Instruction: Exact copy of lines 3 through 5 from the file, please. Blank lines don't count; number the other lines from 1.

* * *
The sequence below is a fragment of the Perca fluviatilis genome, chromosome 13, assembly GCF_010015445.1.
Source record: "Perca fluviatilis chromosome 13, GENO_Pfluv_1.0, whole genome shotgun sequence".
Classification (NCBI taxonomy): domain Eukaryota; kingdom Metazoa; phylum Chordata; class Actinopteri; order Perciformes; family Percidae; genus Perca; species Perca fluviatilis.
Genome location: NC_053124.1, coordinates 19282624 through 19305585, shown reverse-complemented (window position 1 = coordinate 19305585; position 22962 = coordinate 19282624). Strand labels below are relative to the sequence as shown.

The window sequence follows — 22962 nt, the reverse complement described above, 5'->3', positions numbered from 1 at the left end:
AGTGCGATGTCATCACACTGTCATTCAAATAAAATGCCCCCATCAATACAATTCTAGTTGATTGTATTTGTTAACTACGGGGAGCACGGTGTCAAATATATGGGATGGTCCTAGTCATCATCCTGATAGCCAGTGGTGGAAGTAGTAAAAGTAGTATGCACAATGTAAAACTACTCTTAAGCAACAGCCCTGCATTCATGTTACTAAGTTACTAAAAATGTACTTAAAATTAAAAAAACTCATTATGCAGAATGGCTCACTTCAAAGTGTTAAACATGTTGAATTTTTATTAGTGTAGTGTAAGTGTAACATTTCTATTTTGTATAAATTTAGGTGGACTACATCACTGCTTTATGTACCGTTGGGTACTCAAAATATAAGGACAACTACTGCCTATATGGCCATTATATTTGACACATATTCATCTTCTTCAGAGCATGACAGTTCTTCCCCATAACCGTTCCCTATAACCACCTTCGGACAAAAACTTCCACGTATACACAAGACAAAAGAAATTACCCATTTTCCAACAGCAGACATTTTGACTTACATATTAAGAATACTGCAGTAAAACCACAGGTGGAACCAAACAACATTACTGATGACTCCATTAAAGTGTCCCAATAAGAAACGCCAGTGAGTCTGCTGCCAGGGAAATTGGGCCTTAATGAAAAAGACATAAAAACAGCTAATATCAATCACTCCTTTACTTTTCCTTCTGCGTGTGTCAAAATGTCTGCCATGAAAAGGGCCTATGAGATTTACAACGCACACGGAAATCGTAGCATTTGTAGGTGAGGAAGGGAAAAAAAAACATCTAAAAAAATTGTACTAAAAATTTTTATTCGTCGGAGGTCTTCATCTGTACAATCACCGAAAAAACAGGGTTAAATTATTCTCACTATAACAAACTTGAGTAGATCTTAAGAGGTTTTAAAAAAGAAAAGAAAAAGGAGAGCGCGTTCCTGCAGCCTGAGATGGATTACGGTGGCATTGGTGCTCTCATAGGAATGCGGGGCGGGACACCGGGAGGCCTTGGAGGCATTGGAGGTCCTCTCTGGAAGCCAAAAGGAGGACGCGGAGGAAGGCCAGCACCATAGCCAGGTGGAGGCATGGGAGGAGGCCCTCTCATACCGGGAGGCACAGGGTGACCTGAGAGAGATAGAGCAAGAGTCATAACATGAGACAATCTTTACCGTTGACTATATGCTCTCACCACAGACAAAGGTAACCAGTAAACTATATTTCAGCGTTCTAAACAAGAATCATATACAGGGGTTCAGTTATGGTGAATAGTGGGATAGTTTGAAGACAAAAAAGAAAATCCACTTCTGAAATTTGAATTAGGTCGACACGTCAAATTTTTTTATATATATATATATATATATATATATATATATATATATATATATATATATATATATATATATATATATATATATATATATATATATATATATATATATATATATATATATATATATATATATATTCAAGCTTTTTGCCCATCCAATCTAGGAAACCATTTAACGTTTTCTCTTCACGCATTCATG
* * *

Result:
Classification (NCBI taxonomy): domain Eukaryota; kingdom Metazoa; phylum Chordata; class Actinopteri; order Perciformes; family Percidae; genus Perca; species Perca fluviatilis.
Genome location: NC_053124.1, coordinates 19282624 through 19305585, shown reverse-complemented (window position 1 = coordinate 19305585; position 22962 = coordinate 19282624). Strand labels below are relative to the sequence as shown.

The window sequence follows — 22962 nt, the reverse complement described above, 5'->3', positions numbered from 1 at the left end: